How did Noname Security become a Unicorn making $5 million a year?

Even in a year with some extraordinary funding rounds, the Israeli cybersecurity startup stands out, and not in a good way, hiding its NSO roots and meager income

Meir Orbach and Raphael Kahan 11:0820.12.21

The Israeli cybersecurity industry has taught us over the past year that nothing is impossible. There is no such thing as too big or too excessive. The cyber sector generated the most investments in 2021 and created the most and largest Unicorns. Assaf Rappaport’s Wiz raised funds at a $6 billion valuation with projected sales of $25 million; Talon raised a Seed round of $26 million, a local record that will likely be broken soon; while SentinelOne went public on Wall Street at a $10 billion valuation.


However, even within the endless stream of funding announcements, there was one that stood out in particular last week. That of Noname Security which announced that it had raised $135 million at a $1 billion valuation. It was an announcement that read like a riddle.

Noname Security co-founders Oz Golan and Shay Levi. Photo: Yossi Zeliger Noname Security co-founders Oz Golan and Shay Levi. Photo: Yossi Zeliger


The company was co-founded by Oz Golan, who serves as the CEO, and CTO Shay Levi. According to the announcement, the two met during their service in the IDF’s Unit 8200. It is usually customary to detail the business background of the co-founders in such announcements, but in this instance, there was only a mention of their military service. It seems that the company’s spokespeople forget to mention that from the time Golan served with Levi at 8200 and until they reunited in their new cyber company, Golan had worked for almost five years at NSO, with his last role being the company’s Director of R&D.


The senior role he filled at the company probably served him well in founding a startup with advanced tech that surged to a $1 billion valuation in record time. However, it isn’t serving him well at the moment when he’s selling his products in the U.S. market, considering the recent body blows NSO’s reputation has suffered.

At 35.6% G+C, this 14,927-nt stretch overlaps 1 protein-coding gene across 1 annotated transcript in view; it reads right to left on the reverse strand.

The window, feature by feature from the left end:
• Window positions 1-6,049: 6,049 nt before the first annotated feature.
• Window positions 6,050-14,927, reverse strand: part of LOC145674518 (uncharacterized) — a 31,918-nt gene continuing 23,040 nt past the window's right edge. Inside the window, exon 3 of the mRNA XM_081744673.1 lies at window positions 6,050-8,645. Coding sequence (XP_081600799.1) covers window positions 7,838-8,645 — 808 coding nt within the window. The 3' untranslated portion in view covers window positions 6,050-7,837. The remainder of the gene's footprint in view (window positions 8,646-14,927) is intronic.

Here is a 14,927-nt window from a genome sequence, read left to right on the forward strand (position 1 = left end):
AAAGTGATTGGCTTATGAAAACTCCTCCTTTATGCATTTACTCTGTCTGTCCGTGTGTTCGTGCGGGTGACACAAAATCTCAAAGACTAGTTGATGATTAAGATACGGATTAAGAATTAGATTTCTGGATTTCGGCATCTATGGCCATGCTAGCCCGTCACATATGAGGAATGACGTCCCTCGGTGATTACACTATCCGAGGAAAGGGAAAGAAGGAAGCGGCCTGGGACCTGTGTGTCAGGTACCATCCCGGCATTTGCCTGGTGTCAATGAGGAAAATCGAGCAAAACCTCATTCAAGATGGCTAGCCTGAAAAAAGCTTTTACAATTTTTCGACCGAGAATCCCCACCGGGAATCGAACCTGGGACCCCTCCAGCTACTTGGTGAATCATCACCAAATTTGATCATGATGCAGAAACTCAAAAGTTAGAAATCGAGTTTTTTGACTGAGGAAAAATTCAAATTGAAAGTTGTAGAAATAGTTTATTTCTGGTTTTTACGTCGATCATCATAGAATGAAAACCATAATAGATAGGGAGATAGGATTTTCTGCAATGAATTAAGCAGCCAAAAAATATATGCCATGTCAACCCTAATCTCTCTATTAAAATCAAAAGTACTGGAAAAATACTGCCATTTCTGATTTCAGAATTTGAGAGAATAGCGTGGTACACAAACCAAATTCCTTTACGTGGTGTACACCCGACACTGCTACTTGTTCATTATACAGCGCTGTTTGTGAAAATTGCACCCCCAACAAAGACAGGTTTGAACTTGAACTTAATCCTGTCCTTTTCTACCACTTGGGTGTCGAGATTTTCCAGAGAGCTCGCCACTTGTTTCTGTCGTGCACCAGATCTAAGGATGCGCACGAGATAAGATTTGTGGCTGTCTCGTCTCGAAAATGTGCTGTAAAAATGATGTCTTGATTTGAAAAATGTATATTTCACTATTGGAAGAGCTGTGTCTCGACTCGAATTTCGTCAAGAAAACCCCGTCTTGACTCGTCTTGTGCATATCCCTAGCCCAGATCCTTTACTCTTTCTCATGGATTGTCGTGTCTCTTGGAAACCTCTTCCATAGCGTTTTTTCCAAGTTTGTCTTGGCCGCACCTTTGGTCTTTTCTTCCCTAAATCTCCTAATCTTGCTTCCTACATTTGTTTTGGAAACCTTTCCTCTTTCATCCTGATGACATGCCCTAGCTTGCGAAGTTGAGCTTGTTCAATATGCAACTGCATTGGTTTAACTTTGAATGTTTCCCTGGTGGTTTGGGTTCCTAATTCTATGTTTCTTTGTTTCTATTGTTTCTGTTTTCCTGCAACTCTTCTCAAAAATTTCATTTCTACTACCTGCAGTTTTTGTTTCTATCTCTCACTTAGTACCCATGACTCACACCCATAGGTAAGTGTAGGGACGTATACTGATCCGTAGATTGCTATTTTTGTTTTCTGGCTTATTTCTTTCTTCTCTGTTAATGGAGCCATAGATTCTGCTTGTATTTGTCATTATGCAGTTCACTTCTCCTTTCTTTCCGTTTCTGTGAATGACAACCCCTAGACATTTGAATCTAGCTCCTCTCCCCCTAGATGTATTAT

The story of Noname Security, however, isn’t all about its NSO graduate CEO, but rather the journey it has taken from its founding in 2020 and until the moment it raised $135 million at a $1 billion valuation, becoming the latest and probably final Israeli cybersecurity Unicorn for 2021. From the moment it exited stealth in December of last year, Noname has raised $220 million. Some of the world’s most notable cybersecurity investors have been putting their money in the company, including Insight Partners, Cyberstarts, Georgian, and Lightspeed. Insight Partners decided to be a secondary investor in the latest round, even though it usually prefers to lead rounds. According to market estimates, there could be two reasons for this. Either the VC didn’t wish to expand the round in an exaggerated manner or it doesn’t quite believe as much in the company and prefered to just remain a shareholder.


Noname security published some problematic information in its press release last week. It claimed that since its founding it has “increased customer and revenue growth by over 400% each quarter.” The problem with that figure is that the company didn’t elaborate on the actual numbers. The reason it didn’t do so is that according to information sent to its investors, the company’s expecting its revenue in the final quarter of the year to be less than $5 million, with the income generated in its last quarter essentially its revenue for the year.


According to executives in the sector, when looking at companies like Noname Security, the growth rate is what is important rather than its revenue in a given quarter. These executives say that there aren’t many cybersecurity companies that are growing at this rate. This also applies to Wiz, but at least Wiz displayed revenue in the tens of millions of dollars, as did Orca Security.


Noname also abstained from naming its clients in last week’s release, including a quote from the CISO of SailPoint, which is not a very big company. In addition, Noname noted that it is “actively working with 20% of the Fortune 500.” However, approaches to the company to receive names of specific companies or an elaboration on the meaning of “actively working” received no response.


According to the company, its success is the result of its proactive approach to API security throughout the full software development lifecycle. Noname’s technology analyzes configuration, traffic, and code to identify API vulnerabilities, considered to be a major weakness in networks.


Even though the company boasts about its unique solution, its sector is far from new, with at least one other Israeli startup, Salt Security, specializing in it. Salt was founded in 2016 and has raised $131 million to date. It employs 150 people, half of them in Israel and half in the U.S. The API security market is undoubtedly growing these days and it is no surprise that Noname has chosen it to reach accelerated growth. It is difficult to assess the effectiveness of Noname’s solution compared to what is currently available on the market. With so many companies seeking solutions, there is an openness to try different tools, even among big companies.


Noname commented: “The company is prohibited from revealing its clients or revenue, which has grown by 400% in each quarter since it was founded.”